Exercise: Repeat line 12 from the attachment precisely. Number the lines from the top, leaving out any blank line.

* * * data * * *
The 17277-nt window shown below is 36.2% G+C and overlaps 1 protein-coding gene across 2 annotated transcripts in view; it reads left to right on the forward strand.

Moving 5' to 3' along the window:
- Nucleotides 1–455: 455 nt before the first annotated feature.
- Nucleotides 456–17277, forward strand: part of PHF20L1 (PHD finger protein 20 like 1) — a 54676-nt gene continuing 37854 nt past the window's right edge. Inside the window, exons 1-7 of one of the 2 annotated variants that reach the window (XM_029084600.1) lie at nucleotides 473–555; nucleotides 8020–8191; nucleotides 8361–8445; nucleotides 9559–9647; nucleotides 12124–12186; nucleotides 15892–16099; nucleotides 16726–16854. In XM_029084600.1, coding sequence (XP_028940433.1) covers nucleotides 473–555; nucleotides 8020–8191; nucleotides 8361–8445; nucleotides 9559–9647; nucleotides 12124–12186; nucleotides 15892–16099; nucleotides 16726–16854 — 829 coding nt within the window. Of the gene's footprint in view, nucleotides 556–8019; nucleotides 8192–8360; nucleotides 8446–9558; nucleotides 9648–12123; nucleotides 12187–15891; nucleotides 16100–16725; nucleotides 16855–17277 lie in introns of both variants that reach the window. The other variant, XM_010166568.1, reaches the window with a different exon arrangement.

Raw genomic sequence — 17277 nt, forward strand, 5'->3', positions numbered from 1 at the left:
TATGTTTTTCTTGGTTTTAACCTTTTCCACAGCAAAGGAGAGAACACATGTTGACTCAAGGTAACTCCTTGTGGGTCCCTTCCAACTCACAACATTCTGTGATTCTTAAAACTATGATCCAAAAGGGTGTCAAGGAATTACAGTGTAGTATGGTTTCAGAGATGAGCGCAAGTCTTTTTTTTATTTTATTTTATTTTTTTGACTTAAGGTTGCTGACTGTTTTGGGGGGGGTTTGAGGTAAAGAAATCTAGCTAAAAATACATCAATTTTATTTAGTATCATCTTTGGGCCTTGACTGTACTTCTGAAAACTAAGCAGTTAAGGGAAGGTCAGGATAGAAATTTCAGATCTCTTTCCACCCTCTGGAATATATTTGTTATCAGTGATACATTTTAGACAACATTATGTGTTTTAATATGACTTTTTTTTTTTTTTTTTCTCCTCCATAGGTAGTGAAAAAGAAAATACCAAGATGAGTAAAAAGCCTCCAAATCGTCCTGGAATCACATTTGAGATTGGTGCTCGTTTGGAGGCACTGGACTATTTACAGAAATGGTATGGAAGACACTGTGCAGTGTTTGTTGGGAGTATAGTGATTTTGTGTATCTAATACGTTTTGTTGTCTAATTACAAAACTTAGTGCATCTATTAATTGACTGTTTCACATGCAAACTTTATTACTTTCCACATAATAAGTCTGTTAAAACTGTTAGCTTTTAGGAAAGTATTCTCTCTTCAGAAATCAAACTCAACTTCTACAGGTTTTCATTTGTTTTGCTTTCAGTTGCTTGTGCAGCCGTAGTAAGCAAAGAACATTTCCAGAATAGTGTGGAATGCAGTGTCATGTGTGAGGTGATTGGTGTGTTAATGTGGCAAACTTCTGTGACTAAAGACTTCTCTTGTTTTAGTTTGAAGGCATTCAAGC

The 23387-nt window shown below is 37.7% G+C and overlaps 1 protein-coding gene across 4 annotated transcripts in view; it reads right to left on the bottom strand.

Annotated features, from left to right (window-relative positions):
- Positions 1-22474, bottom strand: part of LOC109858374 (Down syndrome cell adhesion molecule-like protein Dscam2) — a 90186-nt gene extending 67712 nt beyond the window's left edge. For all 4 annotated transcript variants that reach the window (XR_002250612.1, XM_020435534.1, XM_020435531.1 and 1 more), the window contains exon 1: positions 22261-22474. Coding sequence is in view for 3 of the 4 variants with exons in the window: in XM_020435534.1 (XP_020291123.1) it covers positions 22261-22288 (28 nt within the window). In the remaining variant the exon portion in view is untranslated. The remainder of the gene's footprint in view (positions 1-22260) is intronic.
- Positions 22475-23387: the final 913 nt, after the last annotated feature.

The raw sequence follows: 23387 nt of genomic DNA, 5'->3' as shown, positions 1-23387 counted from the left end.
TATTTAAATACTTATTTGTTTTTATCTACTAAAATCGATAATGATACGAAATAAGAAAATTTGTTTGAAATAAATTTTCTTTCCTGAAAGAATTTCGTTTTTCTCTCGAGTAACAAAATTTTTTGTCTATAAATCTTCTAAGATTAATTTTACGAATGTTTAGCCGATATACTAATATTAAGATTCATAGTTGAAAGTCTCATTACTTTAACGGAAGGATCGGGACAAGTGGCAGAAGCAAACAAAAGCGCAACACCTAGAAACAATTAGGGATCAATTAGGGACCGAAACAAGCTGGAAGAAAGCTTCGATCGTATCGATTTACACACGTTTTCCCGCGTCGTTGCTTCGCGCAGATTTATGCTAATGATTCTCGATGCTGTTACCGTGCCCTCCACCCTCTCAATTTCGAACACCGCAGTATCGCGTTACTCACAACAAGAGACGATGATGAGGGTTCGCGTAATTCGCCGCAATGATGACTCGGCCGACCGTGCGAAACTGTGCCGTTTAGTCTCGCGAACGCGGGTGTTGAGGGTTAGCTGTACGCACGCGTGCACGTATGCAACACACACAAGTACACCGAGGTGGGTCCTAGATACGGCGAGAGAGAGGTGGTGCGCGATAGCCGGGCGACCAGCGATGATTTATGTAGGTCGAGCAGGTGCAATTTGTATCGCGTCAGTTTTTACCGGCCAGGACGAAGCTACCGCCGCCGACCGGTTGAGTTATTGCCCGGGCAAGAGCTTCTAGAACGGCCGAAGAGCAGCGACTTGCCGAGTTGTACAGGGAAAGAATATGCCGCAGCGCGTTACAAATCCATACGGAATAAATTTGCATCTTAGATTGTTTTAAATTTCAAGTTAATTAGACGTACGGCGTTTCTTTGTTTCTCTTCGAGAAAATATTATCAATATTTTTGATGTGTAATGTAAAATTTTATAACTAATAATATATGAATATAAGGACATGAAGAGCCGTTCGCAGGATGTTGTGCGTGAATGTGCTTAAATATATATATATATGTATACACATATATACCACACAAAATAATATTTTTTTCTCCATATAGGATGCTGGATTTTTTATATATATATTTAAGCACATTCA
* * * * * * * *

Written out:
TATTTAAATACTTATTTGTTTTTATCTACTAAAATCGATAATGATACGAAATAAGAAAATTTGTTTGAAATAAATTTTCTTTCCTGAAAGAATTTCGTTTTTCTCTCGAGTAACAAAATTTTTTGTCTATAAATCTTCTAAGATTAATTTTACGAATGTTTAGCCGATATACTAATATTAAGATTCATAGTTGAAAGTCTCATTACTTTAACGGAAGGATCGGGACAAGTGGCAGAAGCAAACAAAAGCGCAACACCTAGAAACAATTAGGGATCAATTAGGGACCGAAACAAGCTGGAAGAAAGCTTCGATCGTATCGATTTACACACGTTTTCCCGCGTCGTTGCTTCGCGCAGATTTATGCTAATGATTCTCGATGCTGTTACCGTGCCCTCCACCCTCTCAATTTCGAACACCGCAGTATCGCGTTACTCACAACAAGAGACGATGATGAGGGTTCGCGTAATTCGCCGCAATGATGACTCGGCCGACCGTGCGAAACTGTGCCGTTTAGTCTCGCGAACGCGGGTGTTGAGGGTTAGCTGTACGCACGCGTGCACGTATGCAACACACACAAGTACACCGAGGTGGGTCCTAGATACGGCGAGAGAGAGGTGGTGCGCGATAGCCGGGCGACCAGCGATGATTTATGTAGGTCGAGCAGGTGCAATTTGTATCGCGTCAGTTTTTACCGGCCAGGACGAAGCTACCGCCGCCGACCGGTTGAGTTATTGCCCGGGCAAGAGCTTCTAGAACGGCCGAAGAGCAGCGACTTGCCGAGTTGTACAGGGAAAGAATATGCCGCAGCGCGTTACAAATCCATACGGAATAAATTTGCATCTTAGATTGTTTTAAATTTCAAGTTAATTAGACGTACGGCGTTTCTTTGTTTCTCTTCGAGAAAATATTATCAATATTTTTGATGTGTAATGTAAAATTTTATAACTAATAATATATGAATATAAGGACATGAAGAGCCGTTCGCAGGATGTTGTGCGTGAATGTGCTTAAATATATATATATATGTATACACATATATACCACACAAAATAATATTTTTTTCTCCATATAGGATGCTGGATTTTTTATATATATATTTAAGCACATTCA